Triangle strips require everything in one draw call to be connected. If you want to draw N quads, you have to make N draw calls, passing 4 vertices each time. There's a significant amount of overhead involved in a draw calls, so this is slow. With quad support, to draw N quads you can just make a big array of 4N vertices and process it all in one draw call.

Comment Re:Why? (Score 3, Informative) 113

I went from OpenGL 1.x over to OpenGL ES, so I don't know most of what modern OpenGL can do. But one glaring weakness is that OpenGL ES doesn't support drawing quads, only triangles. Yeah, the GPU processes a quad as two triangles internally, but if it supports quads, there's less vertex data to generate and pass to the GPU. You can somewhat make up for it by using glDrawArrays, which uses array indexing into the vertex list, but in a lot of cases (especially for 2D scenes), it's still less efficient than if you had quads.

Comment Re:And this is why (Score 2) 946

Without the GPL, they would have just used the existing implementation.

With the GPL, they're going to have to recreate the functionality themselves. Their implementation will probably be closed source. They might consider contributing it to the kernel with more permissive licensing terms, but considering how Alan Cox reacted to their request, I doubt it would be received well. Now we'll have duplicate, incompatible functionality being maintained by the kernel devs and NVIDIA. Either that, or NVIDIA will simply do without the feature and release inferior drivers.

Comment Re:Here's a thought (Score 2) 211

The US picked NTSC when Pal was clearly the superior standard.

PAL is higher resolution. NTSC has a higher framerate. They each have some other minor differences. Which one is better depends on your personal preferences.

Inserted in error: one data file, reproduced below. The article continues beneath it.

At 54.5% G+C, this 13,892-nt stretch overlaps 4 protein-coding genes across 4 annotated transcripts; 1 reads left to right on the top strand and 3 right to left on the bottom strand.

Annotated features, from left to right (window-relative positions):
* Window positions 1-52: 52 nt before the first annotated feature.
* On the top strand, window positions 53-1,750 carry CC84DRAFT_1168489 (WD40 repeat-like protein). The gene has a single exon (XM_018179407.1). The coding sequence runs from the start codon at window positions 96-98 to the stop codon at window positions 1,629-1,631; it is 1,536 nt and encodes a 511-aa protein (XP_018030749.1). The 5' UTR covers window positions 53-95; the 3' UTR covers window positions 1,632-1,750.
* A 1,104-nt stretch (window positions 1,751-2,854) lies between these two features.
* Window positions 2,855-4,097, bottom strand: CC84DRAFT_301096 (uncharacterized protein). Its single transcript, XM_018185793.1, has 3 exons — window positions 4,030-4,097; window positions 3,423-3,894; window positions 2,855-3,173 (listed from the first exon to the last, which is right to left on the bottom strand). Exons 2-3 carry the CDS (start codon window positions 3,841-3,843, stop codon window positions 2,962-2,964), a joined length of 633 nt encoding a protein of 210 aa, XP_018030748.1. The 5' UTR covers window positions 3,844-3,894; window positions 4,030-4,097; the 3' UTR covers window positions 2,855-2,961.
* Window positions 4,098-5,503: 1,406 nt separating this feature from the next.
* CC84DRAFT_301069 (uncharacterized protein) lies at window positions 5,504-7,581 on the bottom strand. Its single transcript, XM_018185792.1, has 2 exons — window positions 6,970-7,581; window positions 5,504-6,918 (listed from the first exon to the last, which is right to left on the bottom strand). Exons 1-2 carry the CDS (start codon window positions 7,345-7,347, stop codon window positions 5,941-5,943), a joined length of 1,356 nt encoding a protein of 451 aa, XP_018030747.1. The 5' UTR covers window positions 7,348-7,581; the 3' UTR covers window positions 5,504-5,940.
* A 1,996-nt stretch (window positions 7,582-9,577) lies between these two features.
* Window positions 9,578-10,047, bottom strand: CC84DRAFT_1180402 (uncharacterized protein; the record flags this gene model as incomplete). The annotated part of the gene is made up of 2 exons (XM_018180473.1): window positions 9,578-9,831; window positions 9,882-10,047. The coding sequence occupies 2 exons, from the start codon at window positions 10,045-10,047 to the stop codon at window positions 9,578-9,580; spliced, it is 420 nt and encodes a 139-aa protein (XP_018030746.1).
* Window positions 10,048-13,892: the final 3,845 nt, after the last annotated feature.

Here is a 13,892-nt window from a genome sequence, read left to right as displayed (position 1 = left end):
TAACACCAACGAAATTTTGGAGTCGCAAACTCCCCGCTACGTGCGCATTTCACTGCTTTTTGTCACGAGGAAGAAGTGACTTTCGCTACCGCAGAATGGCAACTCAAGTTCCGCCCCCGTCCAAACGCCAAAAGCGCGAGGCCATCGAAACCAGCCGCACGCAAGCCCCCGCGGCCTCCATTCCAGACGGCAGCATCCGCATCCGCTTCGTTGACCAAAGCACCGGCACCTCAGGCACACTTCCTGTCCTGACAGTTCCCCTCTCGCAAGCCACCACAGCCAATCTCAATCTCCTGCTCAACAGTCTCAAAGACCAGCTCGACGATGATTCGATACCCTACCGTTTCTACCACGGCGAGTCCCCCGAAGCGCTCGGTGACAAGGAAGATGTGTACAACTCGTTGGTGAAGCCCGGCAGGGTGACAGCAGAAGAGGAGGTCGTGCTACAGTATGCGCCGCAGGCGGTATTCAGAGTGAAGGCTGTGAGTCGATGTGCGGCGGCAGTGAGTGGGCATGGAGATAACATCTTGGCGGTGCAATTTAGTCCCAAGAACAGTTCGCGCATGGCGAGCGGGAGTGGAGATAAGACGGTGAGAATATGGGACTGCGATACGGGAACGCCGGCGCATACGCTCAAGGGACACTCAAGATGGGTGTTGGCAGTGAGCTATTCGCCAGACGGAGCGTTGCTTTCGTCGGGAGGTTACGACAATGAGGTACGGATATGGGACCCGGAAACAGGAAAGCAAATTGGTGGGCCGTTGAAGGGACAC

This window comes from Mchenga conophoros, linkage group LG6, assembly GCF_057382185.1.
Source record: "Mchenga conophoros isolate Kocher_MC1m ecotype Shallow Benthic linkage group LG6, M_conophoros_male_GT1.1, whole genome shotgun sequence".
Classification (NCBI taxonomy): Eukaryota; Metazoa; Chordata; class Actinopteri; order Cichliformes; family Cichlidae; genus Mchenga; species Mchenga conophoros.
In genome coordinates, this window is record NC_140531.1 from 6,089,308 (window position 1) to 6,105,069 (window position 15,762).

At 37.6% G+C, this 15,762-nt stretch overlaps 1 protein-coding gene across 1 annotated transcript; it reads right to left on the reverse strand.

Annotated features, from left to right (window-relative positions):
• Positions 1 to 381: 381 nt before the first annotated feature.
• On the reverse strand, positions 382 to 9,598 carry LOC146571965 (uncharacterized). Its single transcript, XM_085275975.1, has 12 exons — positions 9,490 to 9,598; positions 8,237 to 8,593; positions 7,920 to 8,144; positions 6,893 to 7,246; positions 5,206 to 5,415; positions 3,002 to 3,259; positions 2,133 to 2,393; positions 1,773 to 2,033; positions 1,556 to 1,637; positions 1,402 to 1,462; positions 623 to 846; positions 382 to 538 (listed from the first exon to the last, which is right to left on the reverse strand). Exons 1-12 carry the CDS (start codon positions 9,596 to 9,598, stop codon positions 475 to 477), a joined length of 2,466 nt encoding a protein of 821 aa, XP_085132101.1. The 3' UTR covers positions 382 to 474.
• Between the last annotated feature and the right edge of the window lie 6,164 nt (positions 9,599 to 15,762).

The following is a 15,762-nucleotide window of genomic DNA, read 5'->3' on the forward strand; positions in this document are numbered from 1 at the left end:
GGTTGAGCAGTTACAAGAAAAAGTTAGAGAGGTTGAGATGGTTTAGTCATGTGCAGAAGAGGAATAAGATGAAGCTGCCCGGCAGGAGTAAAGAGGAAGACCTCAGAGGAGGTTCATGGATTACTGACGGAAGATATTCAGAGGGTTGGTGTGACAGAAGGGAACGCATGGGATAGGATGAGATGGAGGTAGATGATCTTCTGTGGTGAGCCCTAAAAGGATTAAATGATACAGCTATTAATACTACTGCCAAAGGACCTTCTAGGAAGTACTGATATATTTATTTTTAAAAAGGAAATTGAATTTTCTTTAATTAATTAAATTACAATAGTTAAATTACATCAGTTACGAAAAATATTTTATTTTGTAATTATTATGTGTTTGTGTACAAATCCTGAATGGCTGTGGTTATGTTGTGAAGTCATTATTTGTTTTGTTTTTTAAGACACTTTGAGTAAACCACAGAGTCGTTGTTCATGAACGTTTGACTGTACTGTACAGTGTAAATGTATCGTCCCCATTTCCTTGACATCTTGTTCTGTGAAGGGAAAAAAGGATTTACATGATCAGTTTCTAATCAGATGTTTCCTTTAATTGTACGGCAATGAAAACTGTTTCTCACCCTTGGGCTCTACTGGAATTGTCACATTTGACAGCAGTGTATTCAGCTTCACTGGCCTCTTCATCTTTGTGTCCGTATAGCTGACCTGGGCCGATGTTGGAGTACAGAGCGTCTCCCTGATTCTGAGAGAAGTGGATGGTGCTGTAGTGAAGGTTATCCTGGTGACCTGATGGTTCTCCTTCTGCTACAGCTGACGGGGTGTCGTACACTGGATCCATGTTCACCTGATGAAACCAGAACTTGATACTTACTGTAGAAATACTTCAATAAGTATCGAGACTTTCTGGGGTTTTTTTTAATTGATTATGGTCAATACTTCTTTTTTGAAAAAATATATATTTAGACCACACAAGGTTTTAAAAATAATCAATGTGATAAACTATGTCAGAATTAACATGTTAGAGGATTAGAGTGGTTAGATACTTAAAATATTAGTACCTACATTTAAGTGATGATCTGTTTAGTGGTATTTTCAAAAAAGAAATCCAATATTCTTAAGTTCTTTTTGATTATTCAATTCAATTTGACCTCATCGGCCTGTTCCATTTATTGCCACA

VHS won out even though Beta was better.

Beta had better picture quality, but suffered from short recording times. The longer recording times mattered more to people. VHS also had better licensing terms, which helped the people making the hardware and pre-recorded videos. VHS was better for most people.

Some felt HD was better than Blu-ray,

Blu-Ray was designed to be the best format possible at the time. This meant new manufacturing factories were required to make them. HD-DVD was designed to be a "good enough" format. It's big selling point was that the discs could be made at existing DVD factories with only relatively minor changes to the equipment. The software end of the specifications each have their pros and cons, but were similar enough that few people had strong feelings about it. Ultimately Blu-Ray won because Sony was committed to building out the manufacturing plants. Once they built sufficient plants, there was little reason to use HD-DVD.

At the time it came out Firewire then firewire 800 were clearly superior standards.

Firewire was great if you were using it for high end equipment that needed high speed data transfers. It was great for things like digital video cameras and external hard drives. It fairly expensive though, and much less flexible than USB. USB won out because it offered enough speed for most devices, was extremely cheap to include in a device, and allowed easy chaining of a lot of devices. For the average computer user, USB was a lot better. While Firewire was still faster than USB 2.0, it wasn't a significant enough difference to matter for many people.

Comment Re:Poor Analogy (Score 4, Informative) 276

NES games are still playable. The problem is the NES itself - the connector the cartridge slides into gets bent out of shape. It's easy to open the system up and swap the connector. The new part only costs a few dollars.

Blowing on the cartridges never actually did anything to make them work. What did help was simply taking the cartridge out and putting it back in. It would sit differently, and eventually it would sit well enough to make a solid connection with the bent connector.